Markups refer to the difference between the lowest current offering price of an investment for the dealer and the actual price the dealer charges the customer. According to the Municipal Securities Rulemaking Board, or MSRB, “MSRB rules require that the price at which a broker-dealer sells a municipal security to a customer be fair and reasonable, taking into consideration all relevant factors.” Though the MSRB does not set numerical guidelines for what constitutes a “reasonable” markup, they do acknowledge that whether the total price paid by the customer can be considered “fair and reasonable” can be affected by the mark-up.

According to FINRA’s investigation, Morgan Stanley’s 5 percent to 13.8 percent markups and markdowns were higher than warranted when considering market conditions, value of services rendered to customers and the cost of executing the transactions. In addition, the supervisory system Morgan Stanley had in place for corporate and municipal bond markups and markdowns was found to be inadequate by FINRA. Inadequacies of the supervisory system included a failure to include markups and markdowns less than 5 percent — regardless of if they were excessive or not — and the firms’ policies and procedures.

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InvestigatingWe are investigating former Morgan Stanley Smith Barney financial adviser Roger Haigney for possibly misappropriating funds from clients.  Mr. Haigney operated out of a branch office in Ft. Lauderdale, Florida but worked with customers in New York and possibly other places.

If you’ve lost money because of Mr. Haigney, you can contact us at for a free, confidential consultation.  We may be able to help.

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Ryan Kimura, a former Morgan Stanley Dean Witter stockbroker in Honolulu, Hawaii, was sentenced to 57 months in prison. In addition, he will pay $1.5 million to Morgan Stanley and over $500,000 plus interest to the Internal Revenue Service. Payment to the IRS will cover tax losses from 2000-2007. Kimura was charged with money laundering, bank fraud, wire fraud and filing a federal tax return that was incorrect.

Honolulu stock broker sentenced for fraud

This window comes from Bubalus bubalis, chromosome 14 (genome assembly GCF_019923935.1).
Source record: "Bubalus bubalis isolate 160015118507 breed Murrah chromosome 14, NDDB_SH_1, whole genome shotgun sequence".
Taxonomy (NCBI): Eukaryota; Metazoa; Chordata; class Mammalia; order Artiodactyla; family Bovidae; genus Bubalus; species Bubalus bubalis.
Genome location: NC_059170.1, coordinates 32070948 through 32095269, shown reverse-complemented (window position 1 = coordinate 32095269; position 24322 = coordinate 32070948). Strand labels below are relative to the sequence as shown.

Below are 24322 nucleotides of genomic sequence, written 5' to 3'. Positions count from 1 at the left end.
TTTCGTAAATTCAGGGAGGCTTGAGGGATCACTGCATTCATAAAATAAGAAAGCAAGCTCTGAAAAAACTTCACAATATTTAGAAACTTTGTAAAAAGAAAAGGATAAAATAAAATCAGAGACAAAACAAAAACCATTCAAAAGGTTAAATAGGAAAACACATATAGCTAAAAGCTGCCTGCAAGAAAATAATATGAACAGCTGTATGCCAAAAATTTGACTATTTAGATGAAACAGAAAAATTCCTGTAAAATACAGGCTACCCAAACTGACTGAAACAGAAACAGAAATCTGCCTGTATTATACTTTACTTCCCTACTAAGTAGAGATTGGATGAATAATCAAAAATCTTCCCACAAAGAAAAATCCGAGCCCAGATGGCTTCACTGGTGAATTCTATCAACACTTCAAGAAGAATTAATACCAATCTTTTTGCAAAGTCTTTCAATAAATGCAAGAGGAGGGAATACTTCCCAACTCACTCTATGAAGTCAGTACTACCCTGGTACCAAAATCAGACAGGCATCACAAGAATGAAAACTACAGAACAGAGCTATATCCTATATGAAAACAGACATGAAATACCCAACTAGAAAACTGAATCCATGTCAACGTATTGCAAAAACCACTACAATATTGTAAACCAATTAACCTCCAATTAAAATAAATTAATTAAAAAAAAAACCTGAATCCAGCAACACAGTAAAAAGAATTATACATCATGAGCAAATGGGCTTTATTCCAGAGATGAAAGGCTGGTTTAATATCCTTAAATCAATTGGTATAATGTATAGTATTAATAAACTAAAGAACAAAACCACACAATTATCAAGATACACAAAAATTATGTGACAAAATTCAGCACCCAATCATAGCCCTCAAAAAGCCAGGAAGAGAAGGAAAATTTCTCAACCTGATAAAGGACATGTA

Kimura was previously barred from associating with any member of FINRA in 2009. Kimura worked with Morgan Stanley until May 2006 and then with Sun Life Financial Distributors until December 2007.

Kimura’s former wife’s mother, her grandmother, her sister, her father and her father’s company were all victims of his fraud. Kimura took money from his father-in-law’s Japan-based company without permission and subsequently lost around $360,000 trading its stock. He also forged signatures on 206 checks, stealing a total of $1.5 million through these forgeries.

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Jennifer Kim, an ex-Morgan Stanley trader, will pay $25,000 and is barred from broker-dealer association for three years in her settlement with the SEC regarding its claim that she concealed trades and falsified books. The firm’s risk limits were exceeded by the proprietary trades she concealed, intending to cancel the swap orders almost immediately. This action “tricked” the firm’s monitoring systems, allowing the swaps to go through. At this time, Kim was acting as the risk manager for both her trading account and her supervisor’s proprietary account.

Jennifer Kim Settles SEC Claim

In late September 2009, Larry Feinblum, Jennifer Kim’s immediate supervisor at the Swaps Desk, was told by his supervisor that their net risk position in the Wipro account was too high at $20 million, and should not be increased. Regardless, by October 6 Winpro’s net aggregate risk had reached $50 million. Kim and Feinblum brought the risk position down again, but by November, it had increased once more to $30 million and the two devised a scheme in which they booked swaps that would reduce the net risk position, falsely verified them, and then canceled the swaps, returning the risk to its higher position. In this way, they were able to fool the firm’s risk assessment program into believing the account was within acceptable risk limitations.

On December 16, 2009, the misconduct of Kim and Feinblum was exposed when Feinblum admitted to his supervisor that in only one day he had lost $7 million. Furthermore, on December 17, he admitted that he, along with Kim, had hidden exceeded risk limits. As a result of this confession, Feinblum and Kim were subsequently terminated on January 4, 2010. Feinblum settled for $150,000 on May 31 for related claims.